Perhaps two-thirds of the members were in unions. There was talk in meetings of how to raise issues at union meetings and get things into union publications, but there was never more than one member in any particular union, so their influence was limited.

There was dissatisfaction at the time over women being forced out of the work force. But I don’t remember this as an issue, and the recruitment emphasis was on male members.

A lot of members missed many meetings and, if they attended, had precious little to say. There was an inner core that kept things going. This inner core did not bring disagreements to the branch meeting, except around practical questions of achieving a certain result. The disagreements didn’t seem to be ideological. We heard about the majority and minority in the U.S. party, but that did not have its counterpart in Canada.

‘I have retained a belief in the core ideas’

The RWP grew, but not much. Perhaps there were a few more people around when I left than when I started. A marginal gain. We held some public meetings that were very well attended: 40-45 people was considered a big achievement. That was still on King St. Ross Dowson worked full-time and Murray too, when he came from Montreal. But Ross was the central figure. They had some spats, but these didn’t seem serious, and didn’t seem to involve different positions. Things functioned. Murray was well respected, but Ross was the leader.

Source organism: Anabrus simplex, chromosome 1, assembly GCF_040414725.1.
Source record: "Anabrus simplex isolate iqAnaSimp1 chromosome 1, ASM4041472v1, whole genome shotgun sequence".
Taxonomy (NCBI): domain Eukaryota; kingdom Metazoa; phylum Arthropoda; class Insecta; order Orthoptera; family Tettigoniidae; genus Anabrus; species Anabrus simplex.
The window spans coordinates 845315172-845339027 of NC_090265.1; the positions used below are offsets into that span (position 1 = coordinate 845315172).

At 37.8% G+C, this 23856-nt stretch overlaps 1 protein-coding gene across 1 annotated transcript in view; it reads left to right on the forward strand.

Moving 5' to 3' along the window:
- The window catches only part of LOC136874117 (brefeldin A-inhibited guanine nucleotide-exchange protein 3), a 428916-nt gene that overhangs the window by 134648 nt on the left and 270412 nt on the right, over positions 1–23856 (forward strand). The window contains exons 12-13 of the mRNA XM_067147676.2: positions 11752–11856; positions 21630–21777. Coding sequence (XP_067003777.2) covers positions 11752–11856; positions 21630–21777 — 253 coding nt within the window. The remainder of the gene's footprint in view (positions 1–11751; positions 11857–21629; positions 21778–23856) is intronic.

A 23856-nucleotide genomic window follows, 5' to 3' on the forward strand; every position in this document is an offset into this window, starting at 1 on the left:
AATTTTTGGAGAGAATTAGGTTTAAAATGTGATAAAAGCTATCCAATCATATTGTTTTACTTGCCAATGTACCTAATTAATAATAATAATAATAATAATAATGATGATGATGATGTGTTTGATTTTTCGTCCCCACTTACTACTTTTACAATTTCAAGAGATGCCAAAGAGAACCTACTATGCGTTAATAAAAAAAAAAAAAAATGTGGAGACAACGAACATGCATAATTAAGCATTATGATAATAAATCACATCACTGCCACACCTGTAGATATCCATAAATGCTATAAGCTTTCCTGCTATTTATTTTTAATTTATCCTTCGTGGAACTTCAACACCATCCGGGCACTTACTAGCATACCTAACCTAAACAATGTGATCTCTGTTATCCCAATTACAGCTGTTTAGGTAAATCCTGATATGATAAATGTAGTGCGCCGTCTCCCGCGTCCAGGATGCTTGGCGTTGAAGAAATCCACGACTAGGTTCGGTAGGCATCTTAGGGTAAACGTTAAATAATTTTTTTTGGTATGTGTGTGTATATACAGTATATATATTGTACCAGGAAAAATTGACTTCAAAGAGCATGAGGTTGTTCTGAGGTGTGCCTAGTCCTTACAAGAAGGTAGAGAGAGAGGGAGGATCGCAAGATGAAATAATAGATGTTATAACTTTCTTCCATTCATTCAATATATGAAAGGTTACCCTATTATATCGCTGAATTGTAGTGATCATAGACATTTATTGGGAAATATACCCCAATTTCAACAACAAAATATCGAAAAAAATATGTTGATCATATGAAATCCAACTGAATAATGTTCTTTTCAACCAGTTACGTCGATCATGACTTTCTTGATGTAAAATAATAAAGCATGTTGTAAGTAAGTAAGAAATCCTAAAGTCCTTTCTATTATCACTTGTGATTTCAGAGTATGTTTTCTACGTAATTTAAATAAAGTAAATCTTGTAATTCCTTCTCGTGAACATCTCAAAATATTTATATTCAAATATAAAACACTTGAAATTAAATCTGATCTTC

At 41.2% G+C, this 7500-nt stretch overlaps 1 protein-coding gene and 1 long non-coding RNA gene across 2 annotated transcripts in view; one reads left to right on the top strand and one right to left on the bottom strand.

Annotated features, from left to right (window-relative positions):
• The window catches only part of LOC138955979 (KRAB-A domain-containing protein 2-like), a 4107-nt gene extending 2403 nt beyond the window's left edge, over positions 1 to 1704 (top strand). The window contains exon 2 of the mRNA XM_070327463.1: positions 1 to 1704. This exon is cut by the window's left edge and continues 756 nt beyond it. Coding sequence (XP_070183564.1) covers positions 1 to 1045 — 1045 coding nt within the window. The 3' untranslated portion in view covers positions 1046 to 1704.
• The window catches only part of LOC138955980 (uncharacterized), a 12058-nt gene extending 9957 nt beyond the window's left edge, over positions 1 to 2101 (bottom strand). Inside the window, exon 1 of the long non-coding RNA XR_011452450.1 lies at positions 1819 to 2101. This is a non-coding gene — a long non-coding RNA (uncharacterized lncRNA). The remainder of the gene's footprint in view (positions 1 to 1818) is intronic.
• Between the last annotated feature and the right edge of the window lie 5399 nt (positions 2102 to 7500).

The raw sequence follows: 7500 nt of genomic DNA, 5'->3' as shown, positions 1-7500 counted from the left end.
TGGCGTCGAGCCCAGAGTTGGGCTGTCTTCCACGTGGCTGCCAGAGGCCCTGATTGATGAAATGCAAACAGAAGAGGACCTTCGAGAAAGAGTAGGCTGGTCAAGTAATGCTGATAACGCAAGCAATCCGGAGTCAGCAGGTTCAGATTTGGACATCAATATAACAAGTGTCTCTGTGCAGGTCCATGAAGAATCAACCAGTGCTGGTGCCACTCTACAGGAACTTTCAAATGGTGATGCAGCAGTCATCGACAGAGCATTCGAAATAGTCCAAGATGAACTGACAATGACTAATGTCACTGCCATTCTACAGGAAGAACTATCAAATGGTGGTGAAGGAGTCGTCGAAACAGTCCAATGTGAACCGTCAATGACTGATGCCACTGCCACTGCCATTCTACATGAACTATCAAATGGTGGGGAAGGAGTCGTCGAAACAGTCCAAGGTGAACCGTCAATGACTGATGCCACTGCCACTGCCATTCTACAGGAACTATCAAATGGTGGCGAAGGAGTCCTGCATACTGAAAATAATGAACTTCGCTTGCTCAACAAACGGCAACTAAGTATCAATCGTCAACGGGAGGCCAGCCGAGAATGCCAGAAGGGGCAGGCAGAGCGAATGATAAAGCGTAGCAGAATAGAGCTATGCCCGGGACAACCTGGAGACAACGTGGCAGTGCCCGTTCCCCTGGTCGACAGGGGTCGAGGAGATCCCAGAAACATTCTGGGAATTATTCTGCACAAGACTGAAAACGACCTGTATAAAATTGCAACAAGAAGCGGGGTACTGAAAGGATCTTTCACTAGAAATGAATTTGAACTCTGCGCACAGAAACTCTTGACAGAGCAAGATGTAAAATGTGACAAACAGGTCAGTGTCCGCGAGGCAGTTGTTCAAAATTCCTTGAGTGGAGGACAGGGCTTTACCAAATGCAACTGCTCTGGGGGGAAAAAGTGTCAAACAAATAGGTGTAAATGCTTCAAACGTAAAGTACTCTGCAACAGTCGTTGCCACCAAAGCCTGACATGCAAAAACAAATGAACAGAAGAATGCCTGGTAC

Joe Rosenthal was a good artist, sincere and active, but not one of my favorite people. Ernest and devoted, he was a commercial artist by profession. Joyce, Joe’s wife, came to meetings with him, but it was Sonja, his sister, who was inseparable from him in political activity. She would never speak at a public meeting. There were few women in the group. There were Joyce and Lois Dowson, Stella Beber, who married Dick Whiteside; she died of cancer at an early age. I liked Murray, and found him competent and personable, but without the charisma of Ross. I was fond of Hugh Dowson as well, who was the least effective of the brothers in a party sense, but more human. He married a French-Canadian woman, Claire Lagacé. And I met Jean-Marie Bédard, a very competent person, but somehow I doubted his commitment to revolutionary socialist ideas.[7]